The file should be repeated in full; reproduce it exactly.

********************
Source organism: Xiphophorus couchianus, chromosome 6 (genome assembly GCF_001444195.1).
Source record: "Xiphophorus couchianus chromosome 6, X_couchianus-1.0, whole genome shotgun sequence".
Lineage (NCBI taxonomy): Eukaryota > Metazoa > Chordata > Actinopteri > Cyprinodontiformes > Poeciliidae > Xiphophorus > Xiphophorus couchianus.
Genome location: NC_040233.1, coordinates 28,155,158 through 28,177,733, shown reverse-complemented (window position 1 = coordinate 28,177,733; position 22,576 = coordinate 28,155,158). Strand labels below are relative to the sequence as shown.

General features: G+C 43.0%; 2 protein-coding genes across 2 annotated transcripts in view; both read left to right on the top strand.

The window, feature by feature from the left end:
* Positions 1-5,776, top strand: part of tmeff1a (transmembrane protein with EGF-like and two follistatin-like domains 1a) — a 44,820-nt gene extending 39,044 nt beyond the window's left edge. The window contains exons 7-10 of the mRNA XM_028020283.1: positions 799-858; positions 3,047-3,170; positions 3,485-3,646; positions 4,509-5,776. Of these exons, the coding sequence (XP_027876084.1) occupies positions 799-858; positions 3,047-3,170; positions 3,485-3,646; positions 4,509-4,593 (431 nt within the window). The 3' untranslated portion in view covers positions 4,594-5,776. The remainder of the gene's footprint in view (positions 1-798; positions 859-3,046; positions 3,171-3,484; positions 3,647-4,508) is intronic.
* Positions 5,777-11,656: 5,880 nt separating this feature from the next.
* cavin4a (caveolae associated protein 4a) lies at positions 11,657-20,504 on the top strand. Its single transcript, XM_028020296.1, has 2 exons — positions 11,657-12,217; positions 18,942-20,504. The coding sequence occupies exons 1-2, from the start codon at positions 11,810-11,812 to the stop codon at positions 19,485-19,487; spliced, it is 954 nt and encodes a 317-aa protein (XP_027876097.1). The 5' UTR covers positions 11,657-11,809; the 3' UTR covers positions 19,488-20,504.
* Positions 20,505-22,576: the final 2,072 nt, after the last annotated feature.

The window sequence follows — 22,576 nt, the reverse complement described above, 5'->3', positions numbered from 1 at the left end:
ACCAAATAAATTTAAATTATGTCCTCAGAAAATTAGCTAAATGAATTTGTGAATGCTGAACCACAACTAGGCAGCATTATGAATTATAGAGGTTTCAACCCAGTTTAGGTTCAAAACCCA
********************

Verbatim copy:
Source organism: Xiphophorus couchianus, chromosome 6 (genome assembly GCF_001444195.1).
Source record: "Xiphophorus couchianus chromosome 6, X_couchianus-1.0, whole genome shotgun sequence".
Lineage (NCBI taxonomy): Eukaryota > Metazoa > Chordata > Actinopteri > Cyprinodontiformes > Poeciliidae > Xiphophorus > Xiphophorus couchianus.
Genome location: NC_040233.1, coordinates 28,155,158 through 28,177,733, shown reverse-complemented (window position 1 = coordinate 28,177,733; position 22,576 = coordinate 28,155,158). Strand labels below are relative to the sequence as shown.

General features: G+C 43.0%; 2 protein-coding genes across 2 annotated transcripts in view; both read left to right on the top strand.

The window, feature by feature from the left end:
* Positions 1-5,776, top strand: part of tmeff1a (transmembrane protein with EGF-like and two follistatin-like domains 1a) — a 44,820-nt gene extending 39,044 nt beyond the window's left edge. The window contains exons 7-10 of the mRNA XM_028020283.1: positions 799-858; positions 3,047-3,170; positions 3,485-3,646; positions 4,509-5,776. Of these exons, the coding sequence (XP_027876084.1) occupies positions 799-858; positions 3,047-3,170; positions 3,485-3,646; positions 4,509-4,593 (431 nt within the window). The 3' untranslated portion in view covers positions 4,594-5,776. The remainder of the gene's footprint in view (positions 1-798; positions 859-3,046; positions 3,171-3,484; positions 3,647-4,508) is intronic.
* Positions 5,777-11,656: 5,880 nt separating this feature from the next.
* cavin4a (caveolae associated protein 4a) lies at positions 11,657-20,504 on the top strand. Its single transcript, XM_028020296.1, has 2 exons — positions 11,657-12,217; positions 18,942-20,504. The coding sequence occupies exons 1-2, from the start codon at positions 11,810-11,812 to the stop codon at positions 19,485-19,487; spliced, it is 954 nt and encodes a 317-aa protein (XP_027876097.1). The 5' UTR covers positions 11,657-11,809; the 3' UTR covers positions 19,488-20,504.
* Positions 20,505-22,576: the final 2,072 nt, after the last annotated feature.

The window sequence follows — 22,576 nt, the reverse complement described above, 5'->3', positions numbered from 1 at the left end:
ACCAAATAAATTTAAATTATGTCCTCAGAAAATTAGCTAAATGAATTTGTGAATGCTGAACCACAACTAGGCAGCATTATGAATTATAGAGGTTTCAACCCAGTTTAGGTTCAAAACCCA